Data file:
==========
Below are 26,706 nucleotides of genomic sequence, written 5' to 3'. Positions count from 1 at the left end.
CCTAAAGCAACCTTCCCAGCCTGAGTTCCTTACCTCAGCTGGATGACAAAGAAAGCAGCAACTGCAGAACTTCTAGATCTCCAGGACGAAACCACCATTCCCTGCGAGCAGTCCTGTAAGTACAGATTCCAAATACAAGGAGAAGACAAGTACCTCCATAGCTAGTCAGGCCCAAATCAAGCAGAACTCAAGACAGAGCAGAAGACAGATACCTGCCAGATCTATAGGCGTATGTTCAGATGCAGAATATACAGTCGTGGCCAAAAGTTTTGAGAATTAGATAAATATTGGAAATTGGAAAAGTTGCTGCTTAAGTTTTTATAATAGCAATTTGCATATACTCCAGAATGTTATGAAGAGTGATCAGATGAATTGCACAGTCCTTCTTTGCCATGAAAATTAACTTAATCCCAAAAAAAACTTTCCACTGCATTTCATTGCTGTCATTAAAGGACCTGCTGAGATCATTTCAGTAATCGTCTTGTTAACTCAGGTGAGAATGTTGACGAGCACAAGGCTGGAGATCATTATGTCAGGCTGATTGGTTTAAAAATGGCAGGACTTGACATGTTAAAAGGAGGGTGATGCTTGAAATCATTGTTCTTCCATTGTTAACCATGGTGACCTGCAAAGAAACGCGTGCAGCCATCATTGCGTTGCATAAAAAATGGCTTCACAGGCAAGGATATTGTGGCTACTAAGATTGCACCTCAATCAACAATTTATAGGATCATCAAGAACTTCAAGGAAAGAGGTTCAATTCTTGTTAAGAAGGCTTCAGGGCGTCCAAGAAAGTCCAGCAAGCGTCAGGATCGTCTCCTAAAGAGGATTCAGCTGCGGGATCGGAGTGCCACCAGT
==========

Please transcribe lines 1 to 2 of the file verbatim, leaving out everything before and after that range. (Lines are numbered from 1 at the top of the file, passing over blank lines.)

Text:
Below are 26,706 nucleotides of genomic sequence, written 5' to 3'. Positions count from 1 at the left end.
CCTAAAGCAACCTTCCCAGCCTGAGTTCCTTACCTCAGCTGGATGACAAAGAAAGCAGCAACTGCAGAACTTCTAGATCTCCAGGACGAAACCACCATTCCCTGCGAGCAGTCCTGTAAGTACAGATTCCAAATACAAGGAGAAGACAAGTACCTCCATAGCTAGTCAGGCCCAAATCAAGCAGAACTCAAGACAGAGCAGAAGACAGATACCTGCCAGATCTATAGGCGTATGTTCAGATGCAGAATATACAGTCGTGGCCAAAAGTTTTGAGAATTAGATAAATATTGGAAATTGGAAAAGTTGCTGCTTAAGTTTTTATAATAGCAATTTGCATATACTCCAGAATGTTATGAAGAGTGATCAGATGAATTGCACAGTCCTTCTTTGCCATGAAAATTAACTTAATCCCAAAAAAAACTTTCCACTGCATTTCATTGCTGTCATTAAAGGACCTGCTGAGATCATTTCAGTAATCGTCTTGTTAACTCAGGTGAGAATGTTGACGAGCACAAGGCTGGAGATCATTATGTCAGGCTGATTGGTTTAAAAATGGCAGGACTTGACATGTTAAAAGGAGGGTGATGCTTGAAATCATTGTTCTTCCATTGTTAACCATGGTGACCTGCAAAGAAACGCGTGCAGCCATCATTGCGTTGCATAAAAAATGGCTTCACAGGCAAGGATATTGTGGCTACTAAGATTGCACCTCAATCAACAATTTATAGGATCATCAAGAACTTCAAGGAAAGAGGTTCAATTCTTGTTAAGAAGGCTTCAGGGCGTCCAAGAAAGTCCAGCAAGCGTCAGGATCGTCTCCTAAAGAGGATTCAGCTGCGGGATCGGAGTGCCACCAGT